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Japan targets illegal downloads with piracy penalties

Discussion in 'News' started by chrisfallout, Oct 1, 2012.

  1. chrisfallout

    chrisfallout Member


    Japan targets illegal downloads with piracy penalties

    Summary: New penalties have been introduced to hit downloaders of copyright infringing files, who face up to two years in prison or fines up to nearly US$25,700.

    Internet users in Japan who illegally download copyright content will face new penalties after a change to the law. They will now face up to two years in jail or up fines to two million yen (US$25,700).

    Such activity has been illegal since 2010, but until now had not invoked any penalities, according to a report Sunday by BBC News.

    The news agency pointed out this followed a lobbying campaign by the Recording Industry Association of Japan, which had suggested illegal media downloads outnumbered legal ones by about a factor of 10.

    Currently, uploaders of copyright infringing music and videos face a maximum penalty of a 10-year prison sentence and a 10 million yen fine (US$128, 318), said BBC news.

    Japan's move is the latest in a wider international crackdown on online piracy, following enforcement action such as the United States clampdown on storage service Megaupload and the arrest of members behind the Pirate Bay torrent service.
  2. EzikialRage

    EzikialRage Active Member

    Anti-Downloading Law Hits Japan, Up To 2 Years in Prison From Today

    It looks like uploaders and downloader are going to have to get more crafty when it comes to uploading and downloading.
  3. loveIdols

    loveIdols Member

    When you post news that have been reposted by news media it is best to drill down to the source (which in this case is BBC) because there is more (and somewhat more accurate) information:

    This rehash by zdnet didn't mention that websites were defaced and protests were held.
  4. chrisfallout

    chrisfallout Member

    that was not being post at time i saw the story. and was not looking for them at the time. also it was matter of time before they came out line light to show there hand.
  5. z1p2h3ll

    z1p2h3ll New Member

    Does it mean we should back-off & stay down for an indefinite time ? :notagain:

    Or we could just say "ohh" [insert your news comment], take a deep breath for a moment and continue living on Akiba nerd daily basis, which was uploading and/or downloading whatever we like ? :evil:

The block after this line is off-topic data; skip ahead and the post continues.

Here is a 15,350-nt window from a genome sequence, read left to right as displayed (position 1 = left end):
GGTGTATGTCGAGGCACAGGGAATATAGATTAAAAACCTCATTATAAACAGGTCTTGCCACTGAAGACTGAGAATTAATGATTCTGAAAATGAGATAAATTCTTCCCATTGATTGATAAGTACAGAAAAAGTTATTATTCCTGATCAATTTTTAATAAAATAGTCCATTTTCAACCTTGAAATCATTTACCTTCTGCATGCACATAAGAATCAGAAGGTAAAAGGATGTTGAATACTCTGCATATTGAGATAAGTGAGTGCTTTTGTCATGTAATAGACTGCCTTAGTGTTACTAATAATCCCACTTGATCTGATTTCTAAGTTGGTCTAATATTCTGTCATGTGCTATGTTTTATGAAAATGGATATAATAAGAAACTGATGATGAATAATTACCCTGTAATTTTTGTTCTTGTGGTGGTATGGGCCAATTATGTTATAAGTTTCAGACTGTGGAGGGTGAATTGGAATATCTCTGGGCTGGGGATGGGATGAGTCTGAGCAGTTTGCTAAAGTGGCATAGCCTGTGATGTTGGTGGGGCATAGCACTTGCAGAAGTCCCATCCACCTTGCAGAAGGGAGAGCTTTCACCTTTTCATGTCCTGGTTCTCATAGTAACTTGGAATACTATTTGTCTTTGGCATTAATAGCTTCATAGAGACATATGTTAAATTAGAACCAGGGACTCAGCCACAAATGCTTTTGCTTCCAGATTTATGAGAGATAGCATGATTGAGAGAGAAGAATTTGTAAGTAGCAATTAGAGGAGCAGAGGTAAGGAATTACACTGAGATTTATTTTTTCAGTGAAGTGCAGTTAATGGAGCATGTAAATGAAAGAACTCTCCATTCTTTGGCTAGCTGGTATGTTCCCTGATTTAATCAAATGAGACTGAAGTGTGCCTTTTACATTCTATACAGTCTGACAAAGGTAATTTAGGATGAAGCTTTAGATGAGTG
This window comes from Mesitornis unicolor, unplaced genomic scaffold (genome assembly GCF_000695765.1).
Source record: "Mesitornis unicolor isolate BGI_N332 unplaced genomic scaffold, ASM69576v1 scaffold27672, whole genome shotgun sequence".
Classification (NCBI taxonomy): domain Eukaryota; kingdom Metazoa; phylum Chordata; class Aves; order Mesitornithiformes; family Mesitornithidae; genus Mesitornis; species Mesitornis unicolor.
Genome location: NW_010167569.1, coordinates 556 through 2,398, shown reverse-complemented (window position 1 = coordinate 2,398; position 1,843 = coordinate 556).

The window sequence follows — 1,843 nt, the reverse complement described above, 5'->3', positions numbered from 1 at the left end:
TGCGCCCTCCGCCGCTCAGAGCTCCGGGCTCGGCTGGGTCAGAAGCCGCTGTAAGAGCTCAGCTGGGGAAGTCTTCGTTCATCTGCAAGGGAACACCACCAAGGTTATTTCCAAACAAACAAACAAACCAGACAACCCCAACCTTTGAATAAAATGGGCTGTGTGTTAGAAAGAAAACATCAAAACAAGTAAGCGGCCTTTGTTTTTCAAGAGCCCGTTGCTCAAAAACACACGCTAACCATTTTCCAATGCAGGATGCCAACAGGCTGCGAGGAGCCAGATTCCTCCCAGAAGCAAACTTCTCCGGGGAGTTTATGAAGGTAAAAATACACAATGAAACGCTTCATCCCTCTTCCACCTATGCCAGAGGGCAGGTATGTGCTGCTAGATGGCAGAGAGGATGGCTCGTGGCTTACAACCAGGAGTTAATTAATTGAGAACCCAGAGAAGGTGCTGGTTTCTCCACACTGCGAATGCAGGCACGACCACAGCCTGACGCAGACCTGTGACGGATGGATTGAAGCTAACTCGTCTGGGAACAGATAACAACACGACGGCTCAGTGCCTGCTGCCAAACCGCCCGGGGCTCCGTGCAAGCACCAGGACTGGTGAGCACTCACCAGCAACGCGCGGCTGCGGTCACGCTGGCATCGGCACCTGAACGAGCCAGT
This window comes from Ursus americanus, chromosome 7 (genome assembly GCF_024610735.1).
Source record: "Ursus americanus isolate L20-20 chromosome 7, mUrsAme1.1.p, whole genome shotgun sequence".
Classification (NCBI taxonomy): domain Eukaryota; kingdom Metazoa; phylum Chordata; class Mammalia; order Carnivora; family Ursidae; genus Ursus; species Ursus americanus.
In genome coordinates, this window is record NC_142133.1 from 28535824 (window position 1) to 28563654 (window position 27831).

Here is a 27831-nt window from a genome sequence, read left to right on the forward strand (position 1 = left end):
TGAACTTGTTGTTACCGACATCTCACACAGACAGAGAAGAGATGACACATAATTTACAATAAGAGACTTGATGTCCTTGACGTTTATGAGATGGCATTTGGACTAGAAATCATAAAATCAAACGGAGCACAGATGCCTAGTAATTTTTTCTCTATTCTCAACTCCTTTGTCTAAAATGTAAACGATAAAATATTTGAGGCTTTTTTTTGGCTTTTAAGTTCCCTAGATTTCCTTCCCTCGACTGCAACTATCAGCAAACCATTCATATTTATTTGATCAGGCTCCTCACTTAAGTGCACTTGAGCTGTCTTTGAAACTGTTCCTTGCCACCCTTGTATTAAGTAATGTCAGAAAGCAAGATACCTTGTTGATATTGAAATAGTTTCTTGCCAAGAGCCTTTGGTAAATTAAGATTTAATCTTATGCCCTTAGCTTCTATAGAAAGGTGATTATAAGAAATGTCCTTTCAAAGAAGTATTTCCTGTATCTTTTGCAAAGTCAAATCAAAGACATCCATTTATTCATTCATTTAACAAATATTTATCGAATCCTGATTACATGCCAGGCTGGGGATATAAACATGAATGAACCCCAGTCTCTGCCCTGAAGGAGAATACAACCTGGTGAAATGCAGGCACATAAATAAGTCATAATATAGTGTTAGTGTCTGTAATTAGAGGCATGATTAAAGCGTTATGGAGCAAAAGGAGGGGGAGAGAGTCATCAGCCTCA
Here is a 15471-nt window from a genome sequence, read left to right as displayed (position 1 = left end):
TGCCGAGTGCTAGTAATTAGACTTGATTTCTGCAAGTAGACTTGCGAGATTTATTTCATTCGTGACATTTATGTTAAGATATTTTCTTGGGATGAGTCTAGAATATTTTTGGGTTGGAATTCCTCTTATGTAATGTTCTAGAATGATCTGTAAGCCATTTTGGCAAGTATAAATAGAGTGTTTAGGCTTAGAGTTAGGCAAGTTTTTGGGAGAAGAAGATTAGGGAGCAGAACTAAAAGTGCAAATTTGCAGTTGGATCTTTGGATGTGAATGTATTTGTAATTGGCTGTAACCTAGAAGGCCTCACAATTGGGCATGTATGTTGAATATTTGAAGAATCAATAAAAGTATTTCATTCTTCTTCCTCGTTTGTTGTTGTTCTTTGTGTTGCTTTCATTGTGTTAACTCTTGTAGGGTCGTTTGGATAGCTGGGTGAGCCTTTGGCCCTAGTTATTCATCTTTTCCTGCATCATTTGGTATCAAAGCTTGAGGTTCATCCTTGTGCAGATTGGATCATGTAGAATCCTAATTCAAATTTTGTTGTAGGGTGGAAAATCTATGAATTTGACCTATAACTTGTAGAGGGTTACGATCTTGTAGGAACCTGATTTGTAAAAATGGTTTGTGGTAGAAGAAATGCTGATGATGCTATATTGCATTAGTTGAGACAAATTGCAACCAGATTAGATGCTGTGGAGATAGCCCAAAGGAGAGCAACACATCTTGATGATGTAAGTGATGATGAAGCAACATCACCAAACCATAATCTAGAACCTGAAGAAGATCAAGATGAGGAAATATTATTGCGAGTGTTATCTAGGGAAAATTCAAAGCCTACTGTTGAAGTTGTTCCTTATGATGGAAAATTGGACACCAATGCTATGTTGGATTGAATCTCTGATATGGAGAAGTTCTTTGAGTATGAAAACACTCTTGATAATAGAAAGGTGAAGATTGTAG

6. cattz

    cattz (◣_◢)

    And....all the anime releases along with everything else from yesterday are still on Share / torrents not giving a fuck about it anyways.

    So yeah, they might arrest 1 or 2 people eventually, but there will be 280,000+++++++++++++ that go unpunished.
  7. mofuko

    mofuko New Member

    thanks for the BBC article. hadn't heard about this yet. I'm not taking any chances until things are fixed, if they do become so. It's sad that they think profits will go up by preventing downloading. I'm more likely to buy music or such if I can sample it first and really enjoy it. There is so much crap being made nowadays in every form of art. we should all be granted to test drive things first. sure some abuse it, but the companies have been abusing us without regulation for far too long.
  8. TravelingWind

    TravelingWind That Bastard

    Old Paradigm trying to suppress the new Paradigm

    It might work for a while but the New always wins
  9. bomakkia

    bomakkia New Member

    damn it..i live in japan right now and they made a new law..is there any other choice to download AV?
  10. elgringo14

    elgringo14 Survived to Japan Super Moderator

    As far as I remember, the law is focusing on DVD/Bluray/CD rips of live and anime series, movies and music. For some reason other media (JAV, IV, mangas, software) are not really concerned (differences of lobbying?) so they should not be as much affected as the "target" ones. TV streams shall not be concerned as well because they are "free" (at least for the free channels).
  11. JavFanatic

    JavFanatic Active Member

  12. Ceewan

    Ceewan Famished